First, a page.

18 February 2015

Adversity affects everyone.  Sometimes we get a heads-up, like a weather forecast, and other times it comes like an earthquake with no warning.  The Bible tells us that sunshine and rain fall on the good and the bad.  Likewise, everyone will probably experience adversity many times throughout their life.

Maybe the way we respond to what happens affects us more than the actual event.

Take for instance a snow storm.  Sometimes the weather folks get it right, and we get the big snow they get us all hyped up about.  Then, when it moves out, we have to deal with what it left behind.  How we deal with it determines how long it will affect us.  If the snow plows and shovels are not put to use, the snow will hinder us until it melts on its own. 

We know what to do this time because of what we’ve learned from the last time.  I learned that it’s easier to shovel snow while it is light and fluffy rather than after it has melted some and is heavier.  And, you might as well wait until the snow plow goes through before you dig out the end of the driveway or the car.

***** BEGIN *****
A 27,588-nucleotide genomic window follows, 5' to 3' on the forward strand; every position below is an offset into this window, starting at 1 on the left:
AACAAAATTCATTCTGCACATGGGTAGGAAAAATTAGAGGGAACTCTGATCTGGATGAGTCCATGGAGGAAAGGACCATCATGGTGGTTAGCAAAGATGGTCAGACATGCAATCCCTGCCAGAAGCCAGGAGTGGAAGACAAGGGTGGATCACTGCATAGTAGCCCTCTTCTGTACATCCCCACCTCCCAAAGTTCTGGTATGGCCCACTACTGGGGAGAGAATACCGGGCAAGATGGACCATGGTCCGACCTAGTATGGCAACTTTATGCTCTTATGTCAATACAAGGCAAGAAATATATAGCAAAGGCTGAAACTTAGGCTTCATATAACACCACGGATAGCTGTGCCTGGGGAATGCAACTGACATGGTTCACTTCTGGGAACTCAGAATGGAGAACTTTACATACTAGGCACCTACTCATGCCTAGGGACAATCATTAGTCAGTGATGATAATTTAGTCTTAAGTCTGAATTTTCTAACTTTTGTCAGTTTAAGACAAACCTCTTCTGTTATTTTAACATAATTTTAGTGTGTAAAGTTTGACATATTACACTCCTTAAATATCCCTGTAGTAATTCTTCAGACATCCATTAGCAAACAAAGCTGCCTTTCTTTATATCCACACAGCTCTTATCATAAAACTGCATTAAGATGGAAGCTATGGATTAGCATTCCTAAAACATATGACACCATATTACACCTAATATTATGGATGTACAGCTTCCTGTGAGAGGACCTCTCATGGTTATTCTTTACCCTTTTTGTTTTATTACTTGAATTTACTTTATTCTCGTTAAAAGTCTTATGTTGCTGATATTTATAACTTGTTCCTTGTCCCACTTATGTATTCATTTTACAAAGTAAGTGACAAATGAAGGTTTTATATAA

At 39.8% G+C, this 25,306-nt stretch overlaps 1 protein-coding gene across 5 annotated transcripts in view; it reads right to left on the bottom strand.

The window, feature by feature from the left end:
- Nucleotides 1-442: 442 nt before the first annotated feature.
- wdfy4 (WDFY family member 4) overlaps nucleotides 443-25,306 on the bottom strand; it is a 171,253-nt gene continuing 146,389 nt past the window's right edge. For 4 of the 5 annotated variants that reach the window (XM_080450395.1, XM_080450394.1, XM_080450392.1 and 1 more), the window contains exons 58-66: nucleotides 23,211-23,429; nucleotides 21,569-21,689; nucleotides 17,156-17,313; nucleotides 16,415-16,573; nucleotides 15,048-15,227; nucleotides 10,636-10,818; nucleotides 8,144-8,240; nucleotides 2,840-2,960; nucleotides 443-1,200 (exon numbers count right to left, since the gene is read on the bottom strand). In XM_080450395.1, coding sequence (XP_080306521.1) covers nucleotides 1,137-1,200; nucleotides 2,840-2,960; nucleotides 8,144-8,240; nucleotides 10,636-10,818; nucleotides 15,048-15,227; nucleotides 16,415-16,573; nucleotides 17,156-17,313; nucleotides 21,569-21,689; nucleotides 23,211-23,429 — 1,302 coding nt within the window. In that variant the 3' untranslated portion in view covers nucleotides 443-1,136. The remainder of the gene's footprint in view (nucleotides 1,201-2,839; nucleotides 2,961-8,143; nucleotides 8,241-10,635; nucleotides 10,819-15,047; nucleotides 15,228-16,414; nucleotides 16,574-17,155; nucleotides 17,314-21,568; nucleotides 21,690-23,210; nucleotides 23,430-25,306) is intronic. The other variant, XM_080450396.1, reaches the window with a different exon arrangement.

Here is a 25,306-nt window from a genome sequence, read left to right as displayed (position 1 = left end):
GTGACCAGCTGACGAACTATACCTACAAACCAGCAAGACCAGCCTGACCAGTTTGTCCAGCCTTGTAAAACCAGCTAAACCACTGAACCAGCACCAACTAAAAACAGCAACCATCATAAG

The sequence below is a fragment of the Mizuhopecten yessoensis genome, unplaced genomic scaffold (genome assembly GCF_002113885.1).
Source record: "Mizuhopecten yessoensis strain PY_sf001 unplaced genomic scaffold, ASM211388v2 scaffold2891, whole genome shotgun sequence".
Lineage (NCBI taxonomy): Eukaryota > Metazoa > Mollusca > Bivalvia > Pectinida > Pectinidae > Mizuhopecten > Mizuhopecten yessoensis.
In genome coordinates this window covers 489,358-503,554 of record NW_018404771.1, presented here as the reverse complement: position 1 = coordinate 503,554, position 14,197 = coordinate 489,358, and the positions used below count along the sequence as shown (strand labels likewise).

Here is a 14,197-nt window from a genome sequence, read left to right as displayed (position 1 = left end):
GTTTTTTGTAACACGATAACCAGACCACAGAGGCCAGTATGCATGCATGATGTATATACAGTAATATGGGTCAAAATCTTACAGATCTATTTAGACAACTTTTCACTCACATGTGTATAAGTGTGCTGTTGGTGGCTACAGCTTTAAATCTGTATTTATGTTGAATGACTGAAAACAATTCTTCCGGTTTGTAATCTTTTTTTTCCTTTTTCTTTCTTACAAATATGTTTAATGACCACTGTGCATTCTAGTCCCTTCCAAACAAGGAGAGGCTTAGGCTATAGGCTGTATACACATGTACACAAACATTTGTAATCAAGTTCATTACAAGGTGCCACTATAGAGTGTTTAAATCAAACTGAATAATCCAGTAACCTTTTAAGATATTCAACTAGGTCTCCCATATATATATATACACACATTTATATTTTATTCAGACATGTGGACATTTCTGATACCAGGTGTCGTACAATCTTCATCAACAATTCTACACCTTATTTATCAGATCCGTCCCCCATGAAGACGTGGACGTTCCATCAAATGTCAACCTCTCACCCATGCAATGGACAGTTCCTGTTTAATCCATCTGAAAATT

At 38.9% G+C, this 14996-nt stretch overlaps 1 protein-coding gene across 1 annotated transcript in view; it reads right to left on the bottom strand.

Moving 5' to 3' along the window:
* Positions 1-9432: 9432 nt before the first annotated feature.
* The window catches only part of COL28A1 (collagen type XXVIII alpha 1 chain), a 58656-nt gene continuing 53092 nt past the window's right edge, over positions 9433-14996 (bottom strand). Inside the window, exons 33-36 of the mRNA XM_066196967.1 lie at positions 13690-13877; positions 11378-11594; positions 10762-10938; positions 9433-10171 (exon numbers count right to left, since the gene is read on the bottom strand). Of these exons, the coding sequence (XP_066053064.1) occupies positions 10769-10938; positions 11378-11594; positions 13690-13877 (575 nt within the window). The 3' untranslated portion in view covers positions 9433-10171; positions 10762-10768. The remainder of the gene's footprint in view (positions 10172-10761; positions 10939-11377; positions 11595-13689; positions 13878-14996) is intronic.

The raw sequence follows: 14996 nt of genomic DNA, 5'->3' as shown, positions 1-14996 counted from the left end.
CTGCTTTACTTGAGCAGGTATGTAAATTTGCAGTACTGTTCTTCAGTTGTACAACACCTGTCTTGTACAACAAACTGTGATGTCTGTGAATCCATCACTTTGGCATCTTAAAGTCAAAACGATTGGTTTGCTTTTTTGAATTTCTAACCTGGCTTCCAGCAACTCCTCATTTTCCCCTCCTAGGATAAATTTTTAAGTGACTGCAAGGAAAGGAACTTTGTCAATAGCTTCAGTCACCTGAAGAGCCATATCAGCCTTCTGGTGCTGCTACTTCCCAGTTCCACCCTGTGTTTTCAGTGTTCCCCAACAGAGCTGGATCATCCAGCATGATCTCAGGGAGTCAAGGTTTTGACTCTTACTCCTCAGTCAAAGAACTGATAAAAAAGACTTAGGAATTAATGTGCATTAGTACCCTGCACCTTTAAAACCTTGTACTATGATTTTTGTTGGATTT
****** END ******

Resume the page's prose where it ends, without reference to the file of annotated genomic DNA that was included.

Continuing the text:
How about an emotional crisis?  How do we deal with that?  Again what I’ve learned:  I tend to trap things in my mind, aka, obsess over them.  Sometimes it’s so bad that I can’t do anything else; I just sit and think about it, for days!  Recently, a friend had a family crisis.  It affected me because I care deeply for her and her family.  I was on the outer fringes of this storm; just a coating of snow compared to the blizzard she experienced, yet, I let this circumstance take over my thoughts, until, I put into practice what I learned from the previous storm:  I have to forgive.  Was I praying about this situation?  Sure I was.  However, I had to let go of the offense.  Even though it was not against me directly, I was still affected; therefore, I could not move forward until I exercised forgiveness.  Someone else experienced the blizzard, but I still had snow to clear away.  I had to forgive the offender, and once I did, I was able to move forward and my thoughts and prayers changed from worry and the worst possible outcome, to confidence and praise and thanking God that whatever it is, He’s got it.

Jesus said that we should expect trouble.  There’s no way of escaping it.  He also told us not to be afraid because He has already defeated evil.  He’s got it.  The wind and the waves still obey His voice, and we can absolutely trust Him before, during, and after any storm that comes our way.


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